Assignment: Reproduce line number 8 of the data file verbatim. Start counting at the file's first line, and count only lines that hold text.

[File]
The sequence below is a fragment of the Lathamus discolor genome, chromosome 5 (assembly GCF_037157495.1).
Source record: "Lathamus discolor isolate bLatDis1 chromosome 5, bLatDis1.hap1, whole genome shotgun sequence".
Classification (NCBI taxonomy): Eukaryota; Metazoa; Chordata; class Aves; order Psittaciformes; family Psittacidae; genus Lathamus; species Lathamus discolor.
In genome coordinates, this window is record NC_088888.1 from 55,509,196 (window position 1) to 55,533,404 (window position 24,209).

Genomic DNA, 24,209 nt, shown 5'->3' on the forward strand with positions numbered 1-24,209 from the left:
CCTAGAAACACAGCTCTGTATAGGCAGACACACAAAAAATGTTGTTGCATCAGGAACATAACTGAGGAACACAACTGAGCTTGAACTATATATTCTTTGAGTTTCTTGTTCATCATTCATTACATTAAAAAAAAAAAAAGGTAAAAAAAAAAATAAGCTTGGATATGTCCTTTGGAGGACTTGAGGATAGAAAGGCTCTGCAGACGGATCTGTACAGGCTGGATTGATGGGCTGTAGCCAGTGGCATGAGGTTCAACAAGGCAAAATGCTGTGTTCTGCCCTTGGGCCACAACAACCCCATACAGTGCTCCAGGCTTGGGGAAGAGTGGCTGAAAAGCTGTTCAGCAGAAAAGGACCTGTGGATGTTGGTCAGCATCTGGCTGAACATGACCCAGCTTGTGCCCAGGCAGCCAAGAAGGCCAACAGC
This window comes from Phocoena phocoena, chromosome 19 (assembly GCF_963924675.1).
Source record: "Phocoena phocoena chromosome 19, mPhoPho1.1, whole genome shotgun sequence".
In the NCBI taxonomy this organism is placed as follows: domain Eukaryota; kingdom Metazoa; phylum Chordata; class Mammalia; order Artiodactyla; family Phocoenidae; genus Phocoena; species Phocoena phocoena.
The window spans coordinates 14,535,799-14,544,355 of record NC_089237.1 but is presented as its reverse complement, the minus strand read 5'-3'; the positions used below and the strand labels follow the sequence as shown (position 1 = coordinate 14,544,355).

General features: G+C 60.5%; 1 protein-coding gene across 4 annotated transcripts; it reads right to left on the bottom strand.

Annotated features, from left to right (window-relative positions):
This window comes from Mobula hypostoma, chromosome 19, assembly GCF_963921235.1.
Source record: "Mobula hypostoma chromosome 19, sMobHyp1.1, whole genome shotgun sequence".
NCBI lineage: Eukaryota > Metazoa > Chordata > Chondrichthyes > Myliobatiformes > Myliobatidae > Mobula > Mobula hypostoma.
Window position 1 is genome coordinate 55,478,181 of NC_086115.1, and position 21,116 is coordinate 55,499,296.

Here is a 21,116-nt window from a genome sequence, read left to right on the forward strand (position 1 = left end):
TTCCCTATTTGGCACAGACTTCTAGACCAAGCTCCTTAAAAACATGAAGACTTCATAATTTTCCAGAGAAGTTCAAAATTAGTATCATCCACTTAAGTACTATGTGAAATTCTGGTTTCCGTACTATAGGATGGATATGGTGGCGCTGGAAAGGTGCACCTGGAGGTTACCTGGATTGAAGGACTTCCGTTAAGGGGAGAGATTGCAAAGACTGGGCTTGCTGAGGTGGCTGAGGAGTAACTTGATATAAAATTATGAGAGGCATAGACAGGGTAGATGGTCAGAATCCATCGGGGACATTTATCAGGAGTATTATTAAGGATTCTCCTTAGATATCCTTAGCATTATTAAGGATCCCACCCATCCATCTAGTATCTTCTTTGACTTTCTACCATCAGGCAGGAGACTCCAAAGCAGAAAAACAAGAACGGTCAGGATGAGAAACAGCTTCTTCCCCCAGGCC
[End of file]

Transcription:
Source record: "Phocoena phocoena chromosome 19, mPhoPho1.1, whole genome shotgun sequence".